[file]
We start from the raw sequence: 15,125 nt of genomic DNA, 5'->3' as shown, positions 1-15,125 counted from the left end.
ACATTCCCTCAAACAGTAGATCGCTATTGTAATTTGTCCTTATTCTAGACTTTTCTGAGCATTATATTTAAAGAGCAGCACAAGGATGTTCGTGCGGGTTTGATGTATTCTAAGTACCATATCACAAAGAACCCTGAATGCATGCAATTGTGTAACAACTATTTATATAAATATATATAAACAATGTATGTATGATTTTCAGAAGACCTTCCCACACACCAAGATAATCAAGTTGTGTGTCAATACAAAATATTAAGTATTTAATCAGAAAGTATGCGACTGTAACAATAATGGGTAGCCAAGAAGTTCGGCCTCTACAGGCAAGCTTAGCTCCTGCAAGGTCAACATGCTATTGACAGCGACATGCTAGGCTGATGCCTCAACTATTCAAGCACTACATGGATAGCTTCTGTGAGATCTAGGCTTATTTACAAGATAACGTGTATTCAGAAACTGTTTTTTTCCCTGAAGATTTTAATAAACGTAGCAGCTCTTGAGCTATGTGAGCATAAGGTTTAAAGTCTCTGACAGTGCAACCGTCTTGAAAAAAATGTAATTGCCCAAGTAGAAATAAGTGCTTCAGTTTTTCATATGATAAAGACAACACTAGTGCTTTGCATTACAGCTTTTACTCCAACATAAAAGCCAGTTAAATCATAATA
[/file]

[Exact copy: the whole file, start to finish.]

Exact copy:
We start from the raw sequence: 15,125 nt of genomic DNA, 5'->3' as shown, positions 1-15,125 counted from the left end.
ACATTCCCTCAAACAGTAGATCGCTATTGTAATTTGTCCTTATTCTAGACTTTTCTGAGCATTATATTTAAAGAGCAGCACAAGGATGTTCGTGCGGGTTTGATGTATTCTAAGTACCATATCACAAAGAACCCTGAATGCATGCAATTGTGTAACAACTATTTATATAAATATATATAAACAATGTATGTATGATTTTCAGAAGACCTTCCCACACACCAAGATAATCAAGTTGTGTGTCAATACAAAATATTAAGTATTTAATCAGAAAGTATGCGACTGTAACAATAATGGGTAGCCAAGAAGTTCGGCCTCTACAGGCAAGCTTAGCTCCTGCAAGGTCAACATGCTATTGACAGCGACATGCTAGGCTGATGCCTCAACTATTCAAGCACTACATGGATAGCTTCTGTGAGATCTAGGCTTATTTACAAGATAACGTGTATTCAGAAACTGTTTTTTTCCCTGAAGATTTTAATAAACGTAGCAGCTCTTGAGCTATGTGAGCATAAGGTTTAAAGTCTCTGACAGTGCAACCGTCTTGAAAAAAATGTAATTGCCCAAGTAGAAATAAGTGCTTCAGTTTTTCATATGATAAAGACAACACTAGTGCTTTGCATTACAGCTTTTACTCCAACATAAAAGCCAGTTAAATCATAATA